It was also sad.  Not that I didn't understand why they couldn't make it, but just that I had to work up a lot of courage to send out an invitation for an event like this and then everybody was too busy.

(I want to be clear that I am not upset with anybody for not being able to be there.  I'm really not or I wouldn't be writing about it at all--I'd be silently stewing over it.  I wasn't angry or insulted.  The situation was just sad.)

I think it's wonderful that Share organizes events like this.  I think it's important to acknowledge the many babies who are so loved and missed.  I think it's good for us to get together with our friends who have experienced a loss and truly get what we're going through.

But I also hate that we belong there.  I hate that we're on the mailing list for these events.  I hate that our baby's name is being read out loud in a memorial service.  I hate that I'm a bereaved mother.  I hate that I had to ask friends to be there for something like that.  I hate that I'm missing Eliza instead of snuggling her and kissing her and making her laugh.

That's the main reason I felt so uncomfortable about the walk.  I didn't want to belong there.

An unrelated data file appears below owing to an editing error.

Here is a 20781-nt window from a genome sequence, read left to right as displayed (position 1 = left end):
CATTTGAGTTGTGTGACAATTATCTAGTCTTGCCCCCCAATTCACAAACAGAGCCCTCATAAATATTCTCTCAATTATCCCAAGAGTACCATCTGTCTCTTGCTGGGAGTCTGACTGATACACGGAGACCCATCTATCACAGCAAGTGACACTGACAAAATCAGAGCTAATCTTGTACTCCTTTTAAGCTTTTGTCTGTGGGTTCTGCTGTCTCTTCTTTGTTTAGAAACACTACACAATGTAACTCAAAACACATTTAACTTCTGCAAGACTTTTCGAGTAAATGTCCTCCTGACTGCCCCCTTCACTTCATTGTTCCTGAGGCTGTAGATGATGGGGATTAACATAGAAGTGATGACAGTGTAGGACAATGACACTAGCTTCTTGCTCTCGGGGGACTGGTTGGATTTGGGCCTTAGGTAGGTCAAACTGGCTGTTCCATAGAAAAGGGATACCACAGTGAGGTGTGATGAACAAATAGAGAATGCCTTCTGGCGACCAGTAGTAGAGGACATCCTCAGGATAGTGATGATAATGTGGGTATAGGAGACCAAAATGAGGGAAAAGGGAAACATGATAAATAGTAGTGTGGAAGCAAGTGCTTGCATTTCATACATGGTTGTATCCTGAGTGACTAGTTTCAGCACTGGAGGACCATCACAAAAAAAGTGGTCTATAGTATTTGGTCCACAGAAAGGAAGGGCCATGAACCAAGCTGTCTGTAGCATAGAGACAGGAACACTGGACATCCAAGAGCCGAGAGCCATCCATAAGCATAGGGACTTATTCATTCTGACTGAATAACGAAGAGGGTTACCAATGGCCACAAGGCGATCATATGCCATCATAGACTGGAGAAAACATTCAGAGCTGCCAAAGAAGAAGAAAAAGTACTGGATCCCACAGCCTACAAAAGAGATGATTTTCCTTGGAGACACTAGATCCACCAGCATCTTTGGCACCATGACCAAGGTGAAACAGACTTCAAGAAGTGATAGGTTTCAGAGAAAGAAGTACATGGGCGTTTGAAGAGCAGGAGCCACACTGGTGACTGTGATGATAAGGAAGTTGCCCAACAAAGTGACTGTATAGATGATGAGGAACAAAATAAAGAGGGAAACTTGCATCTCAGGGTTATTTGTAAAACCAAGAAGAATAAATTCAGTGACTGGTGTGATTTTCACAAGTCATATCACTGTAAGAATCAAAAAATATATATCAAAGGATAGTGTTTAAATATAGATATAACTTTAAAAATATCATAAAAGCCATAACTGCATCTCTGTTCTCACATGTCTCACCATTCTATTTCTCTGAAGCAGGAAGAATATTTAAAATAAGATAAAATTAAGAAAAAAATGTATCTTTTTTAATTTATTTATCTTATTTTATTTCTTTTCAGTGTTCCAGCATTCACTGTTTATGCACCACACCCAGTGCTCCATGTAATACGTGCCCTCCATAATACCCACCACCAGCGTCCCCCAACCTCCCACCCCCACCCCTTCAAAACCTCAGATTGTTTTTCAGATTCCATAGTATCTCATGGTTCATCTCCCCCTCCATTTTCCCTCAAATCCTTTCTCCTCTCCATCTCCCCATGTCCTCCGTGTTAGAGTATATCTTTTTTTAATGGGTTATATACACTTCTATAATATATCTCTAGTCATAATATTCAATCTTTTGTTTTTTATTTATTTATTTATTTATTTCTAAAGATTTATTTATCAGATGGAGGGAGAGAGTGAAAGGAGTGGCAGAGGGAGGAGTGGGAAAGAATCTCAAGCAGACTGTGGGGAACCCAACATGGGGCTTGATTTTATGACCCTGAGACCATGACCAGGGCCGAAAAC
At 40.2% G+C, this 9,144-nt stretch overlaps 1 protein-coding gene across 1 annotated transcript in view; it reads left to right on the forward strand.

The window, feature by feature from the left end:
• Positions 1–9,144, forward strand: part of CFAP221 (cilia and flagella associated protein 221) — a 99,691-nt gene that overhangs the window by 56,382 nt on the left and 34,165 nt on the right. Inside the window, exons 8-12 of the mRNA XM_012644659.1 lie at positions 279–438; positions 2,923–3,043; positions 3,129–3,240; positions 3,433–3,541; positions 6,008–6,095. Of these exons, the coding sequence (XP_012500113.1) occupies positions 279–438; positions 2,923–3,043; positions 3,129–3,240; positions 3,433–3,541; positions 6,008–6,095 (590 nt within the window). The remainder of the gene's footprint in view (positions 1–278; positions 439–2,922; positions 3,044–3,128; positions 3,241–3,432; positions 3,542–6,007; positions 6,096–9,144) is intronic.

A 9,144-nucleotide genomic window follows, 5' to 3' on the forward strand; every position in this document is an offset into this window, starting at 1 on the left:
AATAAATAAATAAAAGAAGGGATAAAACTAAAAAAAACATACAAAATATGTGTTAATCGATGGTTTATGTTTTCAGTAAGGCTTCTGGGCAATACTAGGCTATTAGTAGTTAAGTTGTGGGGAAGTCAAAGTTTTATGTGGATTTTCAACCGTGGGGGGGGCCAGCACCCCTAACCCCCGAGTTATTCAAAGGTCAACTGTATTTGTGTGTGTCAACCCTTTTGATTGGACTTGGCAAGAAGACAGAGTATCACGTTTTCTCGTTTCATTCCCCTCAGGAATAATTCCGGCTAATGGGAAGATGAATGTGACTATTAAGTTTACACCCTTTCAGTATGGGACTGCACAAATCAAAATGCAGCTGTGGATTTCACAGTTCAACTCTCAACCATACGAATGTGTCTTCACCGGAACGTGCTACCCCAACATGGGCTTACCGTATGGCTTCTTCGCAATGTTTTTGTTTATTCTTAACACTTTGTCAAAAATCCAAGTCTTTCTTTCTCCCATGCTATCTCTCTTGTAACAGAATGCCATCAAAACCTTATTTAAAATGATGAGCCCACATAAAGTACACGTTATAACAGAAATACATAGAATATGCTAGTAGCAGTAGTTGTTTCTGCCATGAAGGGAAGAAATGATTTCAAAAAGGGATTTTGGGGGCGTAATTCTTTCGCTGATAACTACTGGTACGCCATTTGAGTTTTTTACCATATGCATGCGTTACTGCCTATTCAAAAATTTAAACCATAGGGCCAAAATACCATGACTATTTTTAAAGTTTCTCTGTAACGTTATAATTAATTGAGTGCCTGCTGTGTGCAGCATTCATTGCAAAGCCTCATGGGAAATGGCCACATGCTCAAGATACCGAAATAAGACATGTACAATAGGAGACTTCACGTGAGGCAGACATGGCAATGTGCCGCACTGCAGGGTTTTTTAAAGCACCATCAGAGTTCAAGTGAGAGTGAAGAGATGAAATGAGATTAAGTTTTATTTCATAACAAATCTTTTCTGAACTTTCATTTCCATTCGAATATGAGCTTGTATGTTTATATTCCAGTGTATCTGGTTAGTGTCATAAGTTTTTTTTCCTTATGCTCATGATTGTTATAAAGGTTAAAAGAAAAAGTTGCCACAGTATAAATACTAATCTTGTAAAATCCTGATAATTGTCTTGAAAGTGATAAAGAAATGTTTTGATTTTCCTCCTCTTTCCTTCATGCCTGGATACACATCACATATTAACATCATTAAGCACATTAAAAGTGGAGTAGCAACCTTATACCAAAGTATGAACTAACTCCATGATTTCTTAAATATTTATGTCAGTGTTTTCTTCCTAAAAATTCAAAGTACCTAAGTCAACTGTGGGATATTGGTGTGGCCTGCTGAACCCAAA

But we loaded up the car with the baby and the stroller and bag chairs and a blanket and we headed to the park and found a place to sit and got three balloons so we could each release one when Eliza's name was read and everything was actually really nice.

Waiting to hear sister's name.  I love Zuzu's little hands reaching for the strings.
I cried a little bit--I saw a young couple there and one of the volunteers asked how many balloons they needed.  The girl said, "Well, we just have one daughter.  So, one?"  And my eyes filled up with tears because I know how hard it is to just have one daughter and to have that daughter be dead.  I couldn't even go to the walk last year because that's where I was and it was too damn hard.  (The volunteer gave them two balloons so they could each release one.)  We saw another couple from our grief group who'd lost a baby girl, Claire, just a few days before Eliza was born.  They had a ten-month-old baby boy with them.  I hadn't seen them in over a year, so it was nice to run into them and see their little guy.

It also made me cry to see older kids there--kids who understood what was going on, and who listened eagerly for the name of their brother or sister to be read aloud and then released their balloons and pointed at them until they were tiny little dots.  Their excitement was sweet and made my heart itch.